The otter, Lutra lutra, is protected under the Conservation of Habitats and Species Regulations 2017, known as the ‘Habitats Regulations’. This is because otters have declined throughout Europe in recent decades. This information is focused on otter licensing in Wales and is not a comprehensive review of the ecology or the law relating to otters.
Otters can be affected by a range of activities including scrub clearance, river management, footpath creation, road schemes, housing developments or woodland operations. For information about surveys, see ‘Surveys for European Protected Species’.
Under the Habitats Regulations, it is an offence if you:
- Deliberately capture, injure or kill any wild animal of an EPS
- Deliberately disturb wild animals of any such species
- Damage or destroy a breeding site or resting place of such an animal
Disturbance is defined as that which is likely:
- to impair their ability –
- To survive, to breed or reproduce, or to rear or nurture their young, or
- In the case of animals of a hibernating or migratory species, to hibernate or migrate; or
- To affect significantly the local distribution or abundance of the species to which they belong
Defra and the Welsh Government will publish a joint guidance document on the interpretation of the offences relating to disturbance, damage and destruction of breeding sites and resting places.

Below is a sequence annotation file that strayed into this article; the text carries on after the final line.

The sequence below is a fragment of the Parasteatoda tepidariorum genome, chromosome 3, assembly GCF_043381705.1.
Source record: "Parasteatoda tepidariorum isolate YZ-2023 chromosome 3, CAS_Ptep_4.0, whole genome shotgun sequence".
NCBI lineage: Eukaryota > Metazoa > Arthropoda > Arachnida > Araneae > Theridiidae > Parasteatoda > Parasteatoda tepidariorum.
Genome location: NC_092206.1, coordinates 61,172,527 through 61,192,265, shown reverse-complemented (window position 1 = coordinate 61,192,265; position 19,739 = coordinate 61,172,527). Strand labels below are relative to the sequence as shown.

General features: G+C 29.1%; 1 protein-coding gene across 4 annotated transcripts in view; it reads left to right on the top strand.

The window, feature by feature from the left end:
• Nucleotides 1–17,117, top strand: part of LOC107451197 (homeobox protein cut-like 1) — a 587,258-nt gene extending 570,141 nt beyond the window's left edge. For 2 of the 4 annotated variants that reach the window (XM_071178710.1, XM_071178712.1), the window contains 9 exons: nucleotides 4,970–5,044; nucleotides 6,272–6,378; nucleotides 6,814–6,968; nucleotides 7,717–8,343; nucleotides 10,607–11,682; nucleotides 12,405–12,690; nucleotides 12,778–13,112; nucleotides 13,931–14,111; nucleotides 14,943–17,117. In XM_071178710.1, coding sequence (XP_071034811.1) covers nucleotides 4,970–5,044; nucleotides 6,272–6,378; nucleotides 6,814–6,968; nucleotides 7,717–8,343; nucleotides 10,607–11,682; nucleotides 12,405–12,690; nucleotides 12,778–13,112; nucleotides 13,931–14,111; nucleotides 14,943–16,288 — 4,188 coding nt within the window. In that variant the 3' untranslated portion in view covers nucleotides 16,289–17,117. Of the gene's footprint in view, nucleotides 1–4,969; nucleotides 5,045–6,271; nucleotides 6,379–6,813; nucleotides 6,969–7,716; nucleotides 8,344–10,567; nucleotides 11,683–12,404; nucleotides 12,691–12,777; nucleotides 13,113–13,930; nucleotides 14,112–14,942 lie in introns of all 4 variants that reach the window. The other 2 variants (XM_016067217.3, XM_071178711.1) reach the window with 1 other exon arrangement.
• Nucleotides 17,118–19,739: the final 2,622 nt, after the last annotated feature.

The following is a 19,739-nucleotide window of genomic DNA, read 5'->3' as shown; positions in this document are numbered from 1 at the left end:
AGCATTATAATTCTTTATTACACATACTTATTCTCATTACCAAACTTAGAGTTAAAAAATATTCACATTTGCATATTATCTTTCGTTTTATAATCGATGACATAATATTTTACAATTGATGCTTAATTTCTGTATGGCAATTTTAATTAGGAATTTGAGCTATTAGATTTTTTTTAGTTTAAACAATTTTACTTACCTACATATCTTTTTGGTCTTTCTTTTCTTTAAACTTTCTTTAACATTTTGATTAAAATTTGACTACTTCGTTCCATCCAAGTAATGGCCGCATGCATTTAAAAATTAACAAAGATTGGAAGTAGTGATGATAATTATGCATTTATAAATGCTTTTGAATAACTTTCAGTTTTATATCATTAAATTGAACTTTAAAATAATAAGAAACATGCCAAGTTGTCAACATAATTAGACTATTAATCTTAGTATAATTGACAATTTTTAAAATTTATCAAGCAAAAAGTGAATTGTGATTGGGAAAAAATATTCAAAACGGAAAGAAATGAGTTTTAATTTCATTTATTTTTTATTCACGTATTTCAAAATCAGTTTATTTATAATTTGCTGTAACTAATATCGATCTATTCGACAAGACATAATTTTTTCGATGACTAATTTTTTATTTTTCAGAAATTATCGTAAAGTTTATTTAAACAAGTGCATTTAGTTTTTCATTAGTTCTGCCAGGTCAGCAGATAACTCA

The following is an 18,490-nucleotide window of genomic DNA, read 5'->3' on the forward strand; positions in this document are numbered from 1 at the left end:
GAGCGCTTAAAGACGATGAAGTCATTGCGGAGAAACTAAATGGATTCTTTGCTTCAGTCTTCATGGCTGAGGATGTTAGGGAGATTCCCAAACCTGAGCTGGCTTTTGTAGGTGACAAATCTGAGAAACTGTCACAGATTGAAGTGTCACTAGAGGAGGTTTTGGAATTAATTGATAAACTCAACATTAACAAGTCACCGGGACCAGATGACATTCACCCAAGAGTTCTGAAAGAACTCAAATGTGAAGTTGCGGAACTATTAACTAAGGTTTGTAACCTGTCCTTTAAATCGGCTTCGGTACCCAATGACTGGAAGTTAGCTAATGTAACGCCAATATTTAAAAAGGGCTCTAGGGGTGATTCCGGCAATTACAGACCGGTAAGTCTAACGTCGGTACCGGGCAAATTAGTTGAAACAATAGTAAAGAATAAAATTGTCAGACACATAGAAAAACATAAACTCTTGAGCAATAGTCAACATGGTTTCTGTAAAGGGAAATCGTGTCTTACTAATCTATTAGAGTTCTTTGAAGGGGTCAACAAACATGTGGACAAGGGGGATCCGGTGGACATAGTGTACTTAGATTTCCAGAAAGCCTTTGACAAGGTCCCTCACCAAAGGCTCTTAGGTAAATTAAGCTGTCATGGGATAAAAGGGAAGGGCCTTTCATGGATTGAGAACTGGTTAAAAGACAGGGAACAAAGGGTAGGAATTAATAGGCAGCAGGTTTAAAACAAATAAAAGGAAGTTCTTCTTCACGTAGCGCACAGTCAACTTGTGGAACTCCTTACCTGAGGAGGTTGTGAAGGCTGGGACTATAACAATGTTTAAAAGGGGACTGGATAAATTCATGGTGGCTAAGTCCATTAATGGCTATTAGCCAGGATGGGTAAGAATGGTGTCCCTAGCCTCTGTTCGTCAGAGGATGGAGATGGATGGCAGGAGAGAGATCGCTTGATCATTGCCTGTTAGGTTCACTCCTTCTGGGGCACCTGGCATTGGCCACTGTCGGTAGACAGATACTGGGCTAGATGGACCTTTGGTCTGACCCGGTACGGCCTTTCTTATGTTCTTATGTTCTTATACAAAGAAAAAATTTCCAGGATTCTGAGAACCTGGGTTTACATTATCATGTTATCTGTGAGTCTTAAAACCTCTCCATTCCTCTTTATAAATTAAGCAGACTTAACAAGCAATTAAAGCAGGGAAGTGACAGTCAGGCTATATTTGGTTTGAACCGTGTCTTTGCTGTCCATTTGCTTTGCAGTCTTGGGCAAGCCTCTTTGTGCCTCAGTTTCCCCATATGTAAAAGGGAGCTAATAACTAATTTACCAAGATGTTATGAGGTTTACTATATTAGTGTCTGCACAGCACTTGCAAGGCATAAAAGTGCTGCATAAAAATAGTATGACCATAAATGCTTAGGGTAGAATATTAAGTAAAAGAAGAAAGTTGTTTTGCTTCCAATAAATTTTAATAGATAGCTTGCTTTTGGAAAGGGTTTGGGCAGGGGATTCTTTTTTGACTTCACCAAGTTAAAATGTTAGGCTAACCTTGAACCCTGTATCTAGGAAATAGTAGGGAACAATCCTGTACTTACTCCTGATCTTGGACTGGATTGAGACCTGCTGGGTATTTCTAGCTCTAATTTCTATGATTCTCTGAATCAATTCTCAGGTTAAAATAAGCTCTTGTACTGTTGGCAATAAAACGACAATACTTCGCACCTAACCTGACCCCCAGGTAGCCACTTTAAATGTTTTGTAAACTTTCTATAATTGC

There are other offences relating to possession, transport and sale. See ‘Possession and Sale of Protected Species’ for information on this. It is not necessary to obtain a licence to collect a dead otter (eg a road casualty) for the purpose of submitting it for post mortem as part of the Cardiff University Otter Project.
NRW issues licences under Regulation 55 of the Habitats Regulations to allow you to work within the law. We issue them for specific purposes stated in the Regulations, if the following three tests are met:
- The purpose of the work meets one of those listed in the Habitats Regulations
- That there is no satisfactory alternative
- That the action authorised will not be detrimental to the maintenance of the population of the species concerned at a favourable conservation status (FCS) in their natural range
The Habitats Regulations permits licences to be issued for a specific set of purposes including:
- Include preserving public health or public safety or other imperative reasons of over-riding public interest including those of a social or economic nature and beneficial consequences of primary importance for the environment
- Scientific and educational purposes
- Ringing or marking
- Conserving wild animals
Scientific or Educational
You will need a licence to take or disturb an otter, or damage or obstruct access to a breeding or resting place, in order to carry out any kind of research or detailed survey. For more information on survey licences, see ‘Applying for licences to undertake standard survey work on otters’ and ‘Schedule 5 and 6 application form’. We can also issue licences for more invasive survey methods including marking animals or fitting radio tracking collars.
If you would like to undertake management or restoration of sites with otters, you will usually need a conservation licence. See ‘Do I need a European Protected Species licence?’, ‘Schedule 5 and 6 application form’.
Development, forestry, river management etc.
For more information on EPS (development) licences, see ‘Do I need a European Protected Species licence?’, ‘Method Statement template otters’, ‘Information to be provided in an EPS licence application’, ‘Guidance on Engaging Ecologists’, ‘Development licence application form’ and ‘Rhododendron clearance: recommendations for reducing the impact on the otter’.